Chef Reggie has the best job in the world.
“I am a product of Fulton County schools,” he shared, proud of his role as district chef. “I went through elementary, middle, high school, and I graduated and went to college in Atlanta. It’s a full circle.”
For him, there aren’t two days that look the same.
One day, he may be dressed as a watermelon or Spiderman promoting the fruit of the month; the next day, he may be introducing highschoolers to a new meal that represents the diverse ethnicities of kids that go to school in Fulton County. He knows these experiences matter and dreams of how far his students will go.
“I want them to go to different parts of Asia,” he shares. “I want them to visit the Caribbean.”
But Chef Reggie is not the only one who says he has the best job in the world. Denielle Saitta, serves as project manager of communications for the district’s school nutrition. She is able to witness the incredible work of the nutrition staff and to experience the pouring gratitude of families in social media.
“We've got an amazing team,” she says. “Central office is stellar. Our managers and food service workers, they are the kings and queens of my heart for everything they have done.”
Like many districts across the nation, the last two years have been extremely challenging, with ever changing restrictions, the risk and fear of the pandemic and the ongoing difficulties with supply chain disruptions and staffing. But through thick and thin, they have been there to serve meals to kids.
Chef Reggie and Denielle Saitta have witnessed families going through challenging moments.
Chef Reggie remembers a child who lost his parents to the opioid epidemic and had to go live with his grandparents who were already tight for money.
“That child is definitely hungry in the morning,” he shared. “That's why I stayed in the county. Because I grew up in certain situations where I had friends and neighbors and all those types of things happening. To be able to use my skills to provide nutritious meals, but also getting something they're interested in and they like… that's a plus for me. That makes me feel happy.”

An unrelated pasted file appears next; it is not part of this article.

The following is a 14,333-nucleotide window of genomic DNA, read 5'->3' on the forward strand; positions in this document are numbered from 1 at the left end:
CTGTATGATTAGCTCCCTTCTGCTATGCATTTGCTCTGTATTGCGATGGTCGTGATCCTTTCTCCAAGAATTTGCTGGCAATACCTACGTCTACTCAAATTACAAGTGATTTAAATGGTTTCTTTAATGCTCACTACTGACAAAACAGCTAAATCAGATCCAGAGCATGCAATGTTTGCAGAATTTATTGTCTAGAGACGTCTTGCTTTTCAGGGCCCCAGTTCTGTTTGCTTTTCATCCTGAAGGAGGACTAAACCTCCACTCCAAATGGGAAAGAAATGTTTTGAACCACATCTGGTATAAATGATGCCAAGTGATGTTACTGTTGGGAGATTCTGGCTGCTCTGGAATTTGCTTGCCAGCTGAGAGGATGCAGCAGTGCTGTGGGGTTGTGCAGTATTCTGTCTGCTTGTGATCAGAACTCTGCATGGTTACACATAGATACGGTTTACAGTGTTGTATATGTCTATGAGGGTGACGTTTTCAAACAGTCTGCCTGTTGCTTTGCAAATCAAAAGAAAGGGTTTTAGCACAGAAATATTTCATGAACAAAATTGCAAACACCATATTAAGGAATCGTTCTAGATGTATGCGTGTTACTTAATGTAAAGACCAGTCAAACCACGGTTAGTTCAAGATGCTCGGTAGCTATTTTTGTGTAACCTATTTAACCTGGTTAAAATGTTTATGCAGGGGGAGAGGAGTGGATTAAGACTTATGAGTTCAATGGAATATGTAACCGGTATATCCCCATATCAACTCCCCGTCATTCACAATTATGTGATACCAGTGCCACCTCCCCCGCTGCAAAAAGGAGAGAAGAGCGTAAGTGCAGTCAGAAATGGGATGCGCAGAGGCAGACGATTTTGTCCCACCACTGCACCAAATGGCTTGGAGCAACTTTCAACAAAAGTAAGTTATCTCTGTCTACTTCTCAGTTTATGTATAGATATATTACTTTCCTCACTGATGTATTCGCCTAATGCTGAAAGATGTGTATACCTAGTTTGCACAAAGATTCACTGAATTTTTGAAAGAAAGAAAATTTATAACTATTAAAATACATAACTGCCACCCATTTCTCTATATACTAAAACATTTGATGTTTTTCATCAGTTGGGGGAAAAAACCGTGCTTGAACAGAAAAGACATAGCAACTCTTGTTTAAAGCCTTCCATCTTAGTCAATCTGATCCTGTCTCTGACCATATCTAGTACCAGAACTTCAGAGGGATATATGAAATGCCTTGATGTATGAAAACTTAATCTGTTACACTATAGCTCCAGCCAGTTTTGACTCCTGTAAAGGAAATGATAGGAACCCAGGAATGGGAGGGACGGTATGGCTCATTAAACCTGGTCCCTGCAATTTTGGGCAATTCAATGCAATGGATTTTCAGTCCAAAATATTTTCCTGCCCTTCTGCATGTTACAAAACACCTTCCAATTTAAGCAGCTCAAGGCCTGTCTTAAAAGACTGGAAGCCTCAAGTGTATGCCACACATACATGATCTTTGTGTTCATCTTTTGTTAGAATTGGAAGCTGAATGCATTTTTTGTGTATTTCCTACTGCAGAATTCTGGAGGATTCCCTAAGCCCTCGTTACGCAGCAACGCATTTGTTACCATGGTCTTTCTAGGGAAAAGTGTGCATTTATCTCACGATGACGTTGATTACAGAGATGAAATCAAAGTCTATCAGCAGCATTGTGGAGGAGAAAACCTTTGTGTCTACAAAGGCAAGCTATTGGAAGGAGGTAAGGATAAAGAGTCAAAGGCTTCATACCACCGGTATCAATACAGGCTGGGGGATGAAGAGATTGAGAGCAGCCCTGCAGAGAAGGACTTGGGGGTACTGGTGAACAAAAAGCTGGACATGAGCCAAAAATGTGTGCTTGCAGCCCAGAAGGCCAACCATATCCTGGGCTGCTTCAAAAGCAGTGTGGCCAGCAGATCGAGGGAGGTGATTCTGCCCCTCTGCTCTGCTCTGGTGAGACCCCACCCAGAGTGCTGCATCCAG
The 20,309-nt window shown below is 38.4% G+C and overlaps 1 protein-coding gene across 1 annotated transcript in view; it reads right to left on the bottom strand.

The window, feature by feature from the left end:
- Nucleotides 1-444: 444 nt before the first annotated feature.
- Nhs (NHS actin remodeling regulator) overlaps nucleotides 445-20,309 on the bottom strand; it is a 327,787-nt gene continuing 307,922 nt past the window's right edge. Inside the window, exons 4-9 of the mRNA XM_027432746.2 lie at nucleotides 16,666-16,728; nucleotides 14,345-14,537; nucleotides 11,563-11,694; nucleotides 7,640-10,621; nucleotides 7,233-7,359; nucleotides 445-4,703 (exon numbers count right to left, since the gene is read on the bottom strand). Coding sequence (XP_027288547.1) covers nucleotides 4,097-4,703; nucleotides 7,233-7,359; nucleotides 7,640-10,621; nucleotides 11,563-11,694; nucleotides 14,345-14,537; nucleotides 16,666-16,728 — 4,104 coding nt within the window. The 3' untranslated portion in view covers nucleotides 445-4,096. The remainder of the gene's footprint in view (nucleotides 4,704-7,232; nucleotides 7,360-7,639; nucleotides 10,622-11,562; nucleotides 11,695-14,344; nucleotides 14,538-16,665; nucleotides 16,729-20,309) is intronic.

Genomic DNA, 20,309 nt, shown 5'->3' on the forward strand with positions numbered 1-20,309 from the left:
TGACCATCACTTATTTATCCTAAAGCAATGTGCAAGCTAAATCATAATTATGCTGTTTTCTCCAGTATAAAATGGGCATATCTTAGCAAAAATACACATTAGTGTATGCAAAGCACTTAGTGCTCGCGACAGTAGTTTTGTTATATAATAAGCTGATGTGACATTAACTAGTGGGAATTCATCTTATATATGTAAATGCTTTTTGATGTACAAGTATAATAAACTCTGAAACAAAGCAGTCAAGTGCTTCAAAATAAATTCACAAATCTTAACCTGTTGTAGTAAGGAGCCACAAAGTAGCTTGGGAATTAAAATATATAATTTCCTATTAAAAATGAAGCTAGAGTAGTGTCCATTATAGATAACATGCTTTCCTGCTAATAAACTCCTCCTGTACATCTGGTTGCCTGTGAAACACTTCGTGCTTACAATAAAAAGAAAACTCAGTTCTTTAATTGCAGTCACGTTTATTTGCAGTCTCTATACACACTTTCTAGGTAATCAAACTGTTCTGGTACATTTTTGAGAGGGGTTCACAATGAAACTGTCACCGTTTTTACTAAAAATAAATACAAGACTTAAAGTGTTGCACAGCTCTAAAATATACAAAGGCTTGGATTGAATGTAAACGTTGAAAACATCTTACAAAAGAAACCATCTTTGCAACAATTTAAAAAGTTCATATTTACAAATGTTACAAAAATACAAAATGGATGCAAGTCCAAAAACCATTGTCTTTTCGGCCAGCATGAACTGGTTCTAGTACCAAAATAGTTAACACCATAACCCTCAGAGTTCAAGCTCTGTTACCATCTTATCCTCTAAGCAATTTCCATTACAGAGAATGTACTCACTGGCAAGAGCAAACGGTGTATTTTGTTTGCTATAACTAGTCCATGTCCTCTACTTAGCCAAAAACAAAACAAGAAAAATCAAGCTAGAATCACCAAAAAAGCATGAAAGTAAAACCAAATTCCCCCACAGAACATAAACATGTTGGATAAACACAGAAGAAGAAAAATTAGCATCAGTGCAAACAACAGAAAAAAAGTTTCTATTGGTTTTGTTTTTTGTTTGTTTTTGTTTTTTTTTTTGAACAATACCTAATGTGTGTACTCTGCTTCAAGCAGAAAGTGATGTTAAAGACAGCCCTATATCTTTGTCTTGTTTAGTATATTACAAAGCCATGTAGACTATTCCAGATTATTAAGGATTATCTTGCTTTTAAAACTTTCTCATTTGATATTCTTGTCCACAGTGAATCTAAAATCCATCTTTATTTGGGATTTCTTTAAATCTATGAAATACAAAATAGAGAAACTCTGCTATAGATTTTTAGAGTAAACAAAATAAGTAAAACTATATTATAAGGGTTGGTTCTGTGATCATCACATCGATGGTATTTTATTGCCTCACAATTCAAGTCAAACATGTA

Chef Reggie also remembers three girls who experienced homelessness, or a mom fostering five kids and her immense gratitude for the support during the school closures. The stories go on and on.
For Saitta, the challenges of families are just a reason to keep going.
“‘Sad’ I don't know is the correct word,” she explained. “Because anytime those situations occurred, we took it to our team like, ‘Okay, this is what we're kind of consistently getting. How can we correct this?’ It almost empowered us to do more.”
Every day, Fulton County Schools provides meals for students in 97 schools. They receive hot breakfast, lunch and snacks. The district has also delivered meals during pandemic-related school closures, holiday breaks and summer. With the support of No Kid Hungry, they were able to purchase important equipment, supplement their staffing and communicate better with families about school meals.
But with your support, you have also given them the chance to hang out with Chef Reggie.
Every year, he invites kids to enter the school garden. With their tiny hands, they dig the soil and plant seeds that will become their meals in the future. Chef Reggie knows that all kids have the potential to grow and provide for their community like those tiny seeds, but only if they have the fuel to do it.
“Join me for lunch. Please, join me…you will see how much the kids love it” said Chef Reggie, inviting people to support the fight against childhood hunger. “When you donate to No Kid Hungry, you're donating to the future. You're really putting a stamp on the future and making sure that they have the tools that they need to be successful. It's just bigger than school lunch and breakfast. It's the tools that the kids and the people gain from what we receive. And I think that's a beautiful thing. And, hey, nobody wants to see a kid go hungry.”